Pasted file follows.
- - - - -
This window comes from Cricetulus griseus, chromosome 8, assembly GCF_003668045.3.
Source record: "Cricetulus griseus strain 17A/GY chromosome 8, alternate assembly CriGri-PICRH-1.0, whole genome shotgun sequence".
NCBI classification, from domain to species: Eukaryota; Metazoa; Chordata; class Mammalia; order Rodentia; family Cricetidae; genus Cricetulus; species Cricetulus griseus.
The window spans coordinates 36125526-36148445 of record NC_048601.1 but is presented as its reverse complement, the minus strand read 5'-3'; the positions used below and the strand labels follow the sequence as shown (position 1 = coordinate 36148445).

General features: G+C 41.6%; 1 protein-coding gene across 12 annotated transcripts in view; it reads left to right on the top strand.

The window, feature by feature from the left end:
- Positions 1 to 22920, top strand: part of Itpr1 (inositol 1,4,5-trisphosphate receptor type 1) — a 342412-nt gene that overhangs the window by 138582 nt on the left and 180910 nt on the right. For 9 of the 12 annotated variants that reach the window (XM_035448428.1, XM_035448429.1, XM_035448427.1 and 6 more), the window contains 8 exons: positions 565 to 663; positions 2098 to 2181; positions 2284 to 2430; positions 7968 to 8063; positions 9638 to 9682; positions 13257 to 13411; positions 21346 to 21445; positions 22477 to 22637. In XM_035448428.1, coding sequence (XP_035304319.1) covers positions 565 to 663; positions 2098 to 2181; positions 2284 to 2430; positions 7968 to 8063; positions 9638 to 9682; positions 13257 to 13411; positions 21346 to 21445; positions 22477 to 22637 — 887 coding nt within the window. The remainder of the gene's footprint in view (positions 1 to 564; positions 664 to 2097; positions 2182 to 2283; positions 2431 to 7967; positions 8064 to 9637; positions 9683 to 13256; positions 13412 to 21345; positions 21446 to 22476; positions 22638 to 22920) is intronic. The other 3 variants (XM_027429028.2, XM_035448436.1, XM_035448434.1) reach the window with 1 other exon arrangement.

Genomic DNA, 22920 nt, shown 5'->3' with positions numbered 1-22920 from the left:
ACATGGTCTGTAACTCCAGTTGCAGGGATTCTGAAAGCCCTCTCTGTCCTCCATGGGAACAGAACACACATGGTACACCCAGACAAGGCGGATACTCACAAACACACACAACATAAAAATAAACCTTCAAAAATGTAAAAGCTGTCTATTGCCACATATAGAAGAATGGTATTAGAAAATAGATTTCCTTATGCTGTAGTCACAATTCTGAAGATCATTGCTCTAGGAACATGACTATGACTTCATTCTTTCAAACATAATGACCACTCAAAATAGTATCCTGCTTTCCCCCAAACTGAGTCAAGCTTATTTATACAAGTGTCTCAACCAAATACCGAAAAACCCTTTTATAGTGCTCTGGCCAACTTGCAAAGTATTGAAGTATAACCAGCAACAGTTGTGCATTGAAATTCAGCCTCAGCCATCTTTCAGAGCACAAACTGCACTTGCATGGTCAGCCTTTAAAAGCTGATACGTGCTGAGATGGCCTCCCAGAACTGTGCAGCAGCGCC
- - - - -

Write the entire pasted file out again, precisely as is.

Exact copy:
This window comes from Cricetulus griseus, chromosome 8, assembly GCF_003668045.3.
Source record: "Cricetulus griseus strain 17A/GY chromosome 8, alternate assembly CriGri-PICRH-1.0, whole genome shotgun sequence".
NCBI classification, from domain to species: Eukaryota; Metazoa; Chordata; class Mammalia; order Rodentia; family Cricetidae; genus Cricetulus; species Cricetulus griseus.
The window spans coordinates 36125526-36148445 of record NC_048601.1 but is presented as its reverse complement, the minus strand read 5'-3'; the positions used below and the strand labels follow the sequence as shown (position 1 = coordinate 36148445).

General features: G+C 41.6%; 1 protein-coding gene across 12 annotated transcripts in view; it reads left to right on the top strand.

The window, feature by feature from the left end:
- Positions 1 to 22920, top strand: part of Itpr1 (inositol 1,4,5-trisphosphate receptor type 1) — a 342412-nt gene that overhangs the window by 138582 nt on the left and 180910 nt on the right. For 9 of the 12 annotated variants that reach the window (XM_035448428.1, XM_035448429.1, XM_035448427.1 and 6 more), the window contains 8 exons: positions 565 to 663; positions 2098 to 2181; positions 2284 to 2430; positions 7968 to 8063; positions 9638 to 9682; positions 13257 to 13411; positions 21346 to 21445; positions 22477 to 22637. In XM_035448428.1, coding sequence (XP_035304319.1) covers positions 565 to 663; positions 2098 to 2181; positions 2284 to 2430; positions 7968 to 8063; positions 9638 to 9682; positions 13257 to 13411; positions 21346 to 21445; positions 22477 to 22637 — 887 coding nt within the window. The remainder of the gene's footprint in view (positions 1 to 564; positions 664 to 2097; positions 2182 to 2283; positions 2431 to 7967; positions 8064 to 9637; positions 9683 to 13256; positions 13412 to 21345; positions 21446 to 22476; positions 22638 to 22920) is intronic. The other 3 variants (XM_027429028.2, XM_035448436.1, XM_035448434.1) reach the window with 1 other exon arrangement.

Genomic DNA, 22920 nt, shown 5'->3' with positions numbered 1-22920 from the left:
ACATGGTCTGTAACTCCAGTTGCAGGGATTCTGAAAGCCCTCTCTGTCCTCCATGGGAACAGAACACACATGGTACACCCAGACAAGGCGGATACTCACAAACACACACAACATAAAAATAAACCTTCAAAAATGTAAAAGCTGTCTATTGCCACATATAGAAGAATGGTATTAGAAAATAGATTTCCTTATGCTGTAGTCACAATTCTGAAGATCATTGCTCTAGGAACATGACTATGACTTCATTCTTTCAAACATAATGACCACTCAAAATAGTATCCTGCTTTCCCCCAAACTGAGTCAAGCTTATTTATACAAGTGTCTCAACCAAATACCGAAAAACCCTTTTATAGTGCTCTGGCCAACTTGCAAAGTATTGAAGTATAACCAGCAACAGTTGTGCATTGAAATTCAGCCTCAGCCATCTTTCAGAGCACAAACTGCACTTGCATGGTCAGCCTTTAAAAGCTGATACGTGCTGAGATGGCCTCCCAGAACTGTGCAGCAGCGCC